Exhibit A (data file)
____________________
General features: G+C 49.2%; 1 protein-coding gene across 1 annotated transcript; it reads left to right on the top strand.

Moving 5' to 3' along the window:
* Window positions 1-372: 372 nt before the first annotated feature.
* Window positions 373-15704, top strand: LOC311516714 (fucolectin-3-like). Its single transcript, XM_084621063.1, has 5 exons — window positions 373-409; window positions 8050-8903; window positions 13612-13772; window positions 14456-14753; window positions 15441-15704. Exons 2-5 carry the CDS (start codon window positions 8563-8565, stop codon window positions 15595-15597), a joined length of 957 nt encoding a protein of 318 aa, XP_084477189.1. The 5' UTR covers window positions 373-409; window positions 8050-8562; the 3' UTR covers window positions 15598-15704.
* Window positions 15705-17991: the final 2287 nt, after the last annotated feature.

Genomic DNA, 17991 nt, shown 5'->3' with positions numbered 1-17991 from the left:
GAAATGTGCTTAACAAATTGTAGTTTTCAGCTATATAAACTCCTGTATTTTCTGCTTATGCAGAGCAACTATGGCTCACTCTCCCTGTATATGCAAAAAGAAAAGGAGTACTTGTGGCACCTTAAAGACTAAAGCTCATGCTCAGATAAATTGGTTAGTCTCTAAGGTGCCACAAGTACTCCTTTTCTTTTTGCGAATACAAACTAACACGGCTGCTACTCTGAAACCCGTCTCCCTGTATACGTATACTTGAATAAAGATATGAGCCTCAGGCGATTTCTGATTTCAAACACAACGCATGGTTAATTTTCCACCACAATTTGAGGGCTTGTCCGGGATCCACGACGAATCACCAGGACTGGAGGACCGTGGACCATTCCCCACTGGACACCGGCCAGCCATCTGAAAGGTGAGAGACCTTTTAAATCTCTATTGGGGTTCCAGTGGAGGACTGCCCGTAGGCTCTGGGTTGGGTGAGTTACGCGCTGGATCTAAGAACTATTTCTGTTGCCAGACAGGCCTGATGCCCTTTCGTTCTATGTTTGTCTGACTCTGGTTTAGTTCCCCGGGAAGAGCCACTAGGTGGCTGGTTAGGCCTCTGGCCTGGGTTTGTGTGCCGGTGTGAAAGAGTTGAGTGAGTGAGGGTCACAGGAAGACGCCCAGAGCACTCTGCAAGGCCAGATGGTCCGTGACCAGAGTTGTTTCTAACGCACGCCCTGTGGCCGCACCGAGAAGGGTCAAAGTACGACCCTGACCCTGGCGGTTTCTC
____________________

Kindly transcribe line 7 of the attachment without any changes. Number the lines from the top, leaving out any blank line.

GAAATGTGCTTAACAAATTGTAGTTTTCAGCTATATAAACTCCTGTATTTTCTGCTTATGCAGAGCAACTATGGCTCACTCTCCCTGTATATGCAAAAAGAAAAGGAGTACTTGTGGCACCTTAAAGACTAAAGCTCATGCTCAGATAAATTGGTTAGTCTCTAAGGTGCCACAAGTACTCCTTTTCTTTTTGCGAATACAAACTAACACGGCTGCTACTCTGAAACCCGTCTCCCTGTATACGTATACTTGAATAAAGATATGAGCCTCAGGCGATTTCTGATTTCAAACACAACGCATGGTTAATTTTCCACCACAATTTGAGGGCTTGTCCGGGATCCACGACGAATCACCAGGACTGGAGGACCGTGGACCATTCCCCACTGGACACCGGCCAGCCATCTGAAAGGTGAGAGACCTTTTAAATCTCTATTGGGGTTCCAGTGGAGGACTGCCCGTAGGCTCTGGGTTGGGTGAGTTACGCGCTGGATCTAAGAACTATTTCTGTTGCCAGACAGGCCTGATGCCCTTTCGTTCTATGTTTGTCTGACTCTGGTTTAGTTCCCCGGGAAGAGCCACTAGGTGGCTGGTTAGGCCTCTGGCCTGGGTTTGTGTGCCGGTGTGAAAGAGTTGAGTGAGTGAGGGTCACAGGAAGACGCCCAGAGCACTCTGCAAGGCCAGATGGTCCGTGACCAGAGTTGTTTCTAACGCACGCCCTGTGGCCGCACCGAGAAGGGTCAAAGTACGACCCTGACCCTGGCGGTTTCTC